News: Academic Publishing Weekly

Academics join Substack, responses to generative AI, and changes at PRH

By Choice Staff
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Generative AI: Help or Hazard?

Several scientific funding agencies are speaking out against reviewers’ use of generative AI, with the National Institutes of Health (NIH) and Australian Research Council banning its use for peer review. Science’s Jocelyn Kaiser underlined top concerns among agencies, including confidentiality, accountability, and copyright. As NIH officials stressed, “The originality of thought that NIH values is lost and homogenized with this process and may even constitute plagiarism.” Next, Hong Zhou of The Scholarly Kitchen examined the benefits of generative AI in scholarly communication and what to expect in the future. Zhou provided clarity to AI terms like large language models (LLMs) and artificial general intelligence (AGI), also addressing how AI is becoming more autonomous and being integrated into other tech products. Zhou further touched on the importance of ensuring the accuracy of AI-generated content and the growing field of prompt engineering.

AI and Copyright

Following recent lawsuits against ChatGPT developer OpenAI, the Authors Guild published an open letter calling on AI companies to stop using copyrighted material as training data. The letter garnered thousands of signatures from authors and demanded AI leaders receive permission for copyrighted titles and compensate authors when using their materials. Commenting on the letter, Maya Shanbhag Lang, president of the Authors Guild, stressed, “It’s only fair that authors be compensated for having ‘fed’ AI and continuing to inform its evolution. Our work cannot be used without consent, credit, and compensation. All three are a must.” In a similar vein, several writers, journalists, and actors are pushing back against AI companies for using their data without permission. Sheera Frenkel and Stuart A. Thompson of The New York Times detailed numerous protective measures being taken by writers and companies, including putting data behind a paywall and avoiding sites that publish AI-generated material. Frenkel and Thompson also addressed recent efforts from fan fiction writers to derail AI-bots and warned that large AI companies will be difficult to counter due to their plentiful resources and large training corpuses.

Layoffs and Buyouts at Penguin Random House

As Jim Milliot of Publishers Weekly reports, this spring and summer several top editors accepted Penguin Random House’s voluntary separation offer (VSO) eligible for employees “at least 60 years old and [who] have worked at PRH for 15 years or more.” With VSOs came rumors of impending layoffs, and now those layoffs have become a reality in several of the publisher’s divisions, “although news outlets including PW have yet to determine their number.” Shawn McCreesh of New York Magazine’s Intelligencer provided insights on the buyouts, commenting on several prominent editors’ departures and how the industry has evolved. In particular, McCreesh reflected on the earlier days of publishing when editors were sought after and glamourized, with cofounder of Spiegel & Grau Cindy Spiegel underscoring that those leaving “were part of a culture of a place and helped to make that place and give it its identity, and I don’t think you’re going to find, in 40 years from now, anybody at the same place anymore.”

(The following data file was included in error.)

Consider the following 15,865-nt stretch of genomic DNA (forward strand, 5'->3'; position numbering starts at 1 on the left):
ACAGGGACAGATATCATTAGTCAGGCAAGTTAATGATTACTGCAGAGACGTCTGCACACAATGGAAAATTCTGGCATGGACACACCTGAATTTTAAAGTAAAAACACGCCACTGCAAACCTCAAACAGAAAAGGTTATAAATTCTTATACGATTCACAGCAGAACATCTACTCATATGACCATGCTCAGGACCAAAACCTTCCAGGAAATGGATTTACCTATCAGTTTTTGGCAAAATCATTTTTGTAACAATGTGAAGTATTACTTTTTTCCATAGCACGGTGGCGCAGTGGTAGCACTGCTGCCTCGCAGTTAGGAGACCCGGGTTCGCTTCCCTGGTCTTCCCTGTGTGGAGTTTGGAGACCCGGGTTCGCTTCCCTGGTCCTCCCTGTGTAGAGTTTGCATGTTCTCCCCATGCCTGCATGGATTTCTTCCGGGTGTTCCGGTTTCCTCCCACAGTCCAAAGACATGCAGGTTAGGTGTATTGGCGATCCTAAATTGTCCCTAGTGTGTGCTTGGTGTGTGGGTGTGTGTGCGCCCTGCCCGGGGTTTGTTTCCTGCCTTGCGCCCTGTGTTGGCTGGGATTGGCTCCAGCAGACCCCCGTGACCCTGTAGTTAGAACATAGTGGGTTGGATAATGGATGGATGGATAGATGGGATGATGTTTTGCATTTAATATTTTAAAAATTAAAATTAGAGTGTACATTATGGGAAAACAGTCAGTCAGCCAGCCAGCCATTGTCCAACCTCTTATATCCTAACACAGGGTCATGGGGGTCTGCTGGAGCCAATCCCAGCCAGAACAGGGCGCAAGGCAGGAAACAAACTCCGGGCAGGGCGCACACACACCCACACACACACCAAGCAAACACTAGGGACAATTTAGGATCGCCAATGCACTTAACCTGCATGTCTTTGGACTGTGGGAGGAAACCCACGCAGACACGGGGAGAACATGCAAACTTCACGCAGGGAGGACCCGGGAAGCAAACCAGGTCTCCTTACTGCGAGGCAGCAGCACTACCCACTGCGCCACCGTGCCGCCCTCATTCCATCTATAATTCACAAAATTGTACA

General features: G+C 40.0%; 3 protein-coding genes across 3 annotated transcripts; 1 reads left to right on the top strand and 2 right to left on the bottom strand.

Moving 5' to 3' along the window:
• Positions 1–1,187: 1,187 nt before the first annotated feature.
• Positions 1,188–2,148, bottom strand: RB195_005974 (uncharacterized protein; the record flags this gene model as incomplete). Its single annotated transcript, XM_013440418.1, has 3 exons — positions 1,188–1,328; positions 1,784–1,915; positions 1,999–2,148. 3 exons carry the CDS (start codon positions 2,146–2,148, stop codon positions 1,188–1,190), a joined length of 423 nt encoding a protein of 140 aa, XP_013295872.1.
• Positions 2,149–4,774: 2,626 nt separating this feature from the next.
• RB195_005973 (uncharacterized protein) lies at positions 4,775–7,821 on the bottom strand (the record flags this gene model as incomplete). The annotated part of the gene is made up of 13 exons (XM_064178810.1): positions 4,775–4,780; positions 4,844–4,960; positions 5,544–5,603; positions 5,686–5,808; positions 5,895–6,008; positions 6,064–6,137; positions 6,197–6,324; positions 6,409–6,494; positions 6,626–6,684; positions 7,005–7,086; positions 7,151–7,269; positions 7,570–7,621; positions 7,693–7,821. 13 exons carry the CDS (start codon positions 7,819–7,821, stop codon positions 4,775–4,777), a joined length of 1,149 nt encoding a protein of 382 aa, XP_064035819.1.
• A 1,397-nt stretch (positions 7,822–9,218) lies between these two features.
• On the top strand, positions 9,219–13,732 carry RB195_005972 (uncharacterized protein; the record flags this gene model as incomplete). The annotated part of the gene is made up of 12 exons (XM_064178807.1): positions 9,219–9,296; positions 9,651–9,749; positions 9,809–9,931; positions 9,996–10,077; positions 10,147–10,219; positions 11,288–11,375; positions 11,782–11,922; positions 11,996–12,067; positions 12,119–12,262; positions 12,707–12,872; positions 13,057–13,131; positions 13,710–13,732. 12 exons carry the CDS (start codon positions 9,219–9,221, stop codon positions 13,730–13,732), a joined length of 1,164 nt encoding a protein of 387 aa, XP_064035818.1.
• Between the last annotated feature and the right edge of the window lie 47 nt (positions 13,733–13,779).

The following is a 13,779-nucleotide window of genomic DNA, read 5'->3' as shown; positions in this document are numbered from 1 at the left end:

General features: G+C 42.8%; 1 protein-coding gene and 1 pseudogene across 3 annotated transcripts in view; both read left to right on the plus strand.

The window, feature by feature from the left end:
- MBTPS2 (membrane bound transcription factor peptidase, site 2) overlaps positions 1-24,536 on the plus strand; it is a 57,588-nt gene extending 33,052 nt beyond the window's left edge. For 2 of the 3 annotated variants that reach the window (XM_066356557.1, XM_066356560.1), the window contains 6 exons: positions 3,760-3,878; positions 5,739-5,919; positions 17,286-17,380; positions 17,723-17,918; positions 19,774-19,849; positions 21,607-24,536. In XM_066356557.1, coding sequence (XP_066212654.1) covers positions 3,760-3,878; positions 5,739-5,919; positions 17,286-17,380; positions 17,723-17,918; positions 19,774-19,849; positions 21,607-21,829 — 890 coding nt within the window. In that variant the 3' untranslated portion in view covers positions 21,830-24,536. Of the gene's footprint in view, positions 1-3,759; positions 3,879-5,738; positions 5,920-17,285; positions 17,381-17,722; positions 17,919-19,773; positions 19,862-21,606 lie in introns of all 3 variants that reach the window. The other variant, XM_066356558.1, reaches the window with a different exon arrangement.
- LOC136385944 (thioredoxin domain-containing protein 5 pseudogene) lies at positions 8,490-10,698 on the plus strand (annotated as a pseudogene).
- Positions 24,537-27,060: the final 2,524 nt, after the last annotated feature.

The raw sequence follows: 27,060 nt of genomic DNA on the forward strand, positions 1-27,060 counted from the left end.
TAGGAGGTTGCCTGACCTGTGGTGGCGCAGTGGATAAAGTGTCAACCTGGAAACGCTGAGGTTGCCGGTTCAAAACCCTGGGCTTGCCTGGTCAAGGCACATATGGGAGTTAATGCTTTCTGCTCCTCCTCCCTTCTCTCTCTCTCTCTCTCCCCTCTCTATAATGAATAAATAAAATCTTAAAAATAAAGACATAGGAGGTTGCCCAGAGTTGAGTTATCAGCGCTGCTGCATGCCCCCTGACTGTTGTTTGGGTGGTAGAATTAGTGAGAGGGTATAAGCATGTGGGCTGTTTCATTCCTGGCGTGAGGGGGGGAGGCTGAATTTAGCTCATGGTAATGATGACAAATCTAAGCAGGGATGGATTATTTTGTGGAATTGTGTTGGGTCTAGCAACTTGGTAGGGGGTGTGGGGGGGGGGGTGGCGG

A Decade of Knowledge Unlatched, Academics Using Substack, and Language Barriers in Science

This year marks a decade of Knowledge Unlatched (KU), an open access service provider for the scholarly community. To commemorate the milestone, Senior Director Sven Fund joined Hannah Johnson of Publishing Perspectives to discuss KU’s approach to open access and plans for the future. In particular, Fund highlighted KU’s crowdfunding model, an increased focus on expanding OA to monographs, and the importance of supporting scholars from underfunded regions. Next up, amidst ongoing departures from Twitter, academics have joined SubstackInside Higher Ed’s Lauren Coffey explained that the newsletter platform’s “base of academic users increased more than 100 percent in the last year.” Coffey further noted that users view Substack as a space to collaborate and share research or new ideas. Lastly, a new study in PLOS Biology found large gaps between native and non-native English-speaking researchers when measuring the time it takes to read articles, write academic papers, and give oral presentations. In response, Tatsuya Amano, biodiversity researcher and co-author of the study, recommended the use of AI tools to aid non-native English speakers and allowing researchers to present and write abstracts in their native languages.

New Summer Releases and Former President Voices Support for Librarians

Amid increasing book banning efforts, former President Barack Obama issued a letter expressing his support for librarians and the freedom to read. The letter specifically thanked librarians for their work, emphasizing that, “All of us owe you a debt of gratitude for making sure readers across the country have access to a wide range of books, and all the ideas they contain.” His social media posts accompanying the letter pointed readers to the American Library Association’s Unite Against Book Bans initiative for tips on fighting against censorship. Next, Literary Hub shared several new titles out this summer. The list features J. P. Telotte’s Selling Science Fiction Cinema: Making and Marketing a Genre from the University of Texas Press.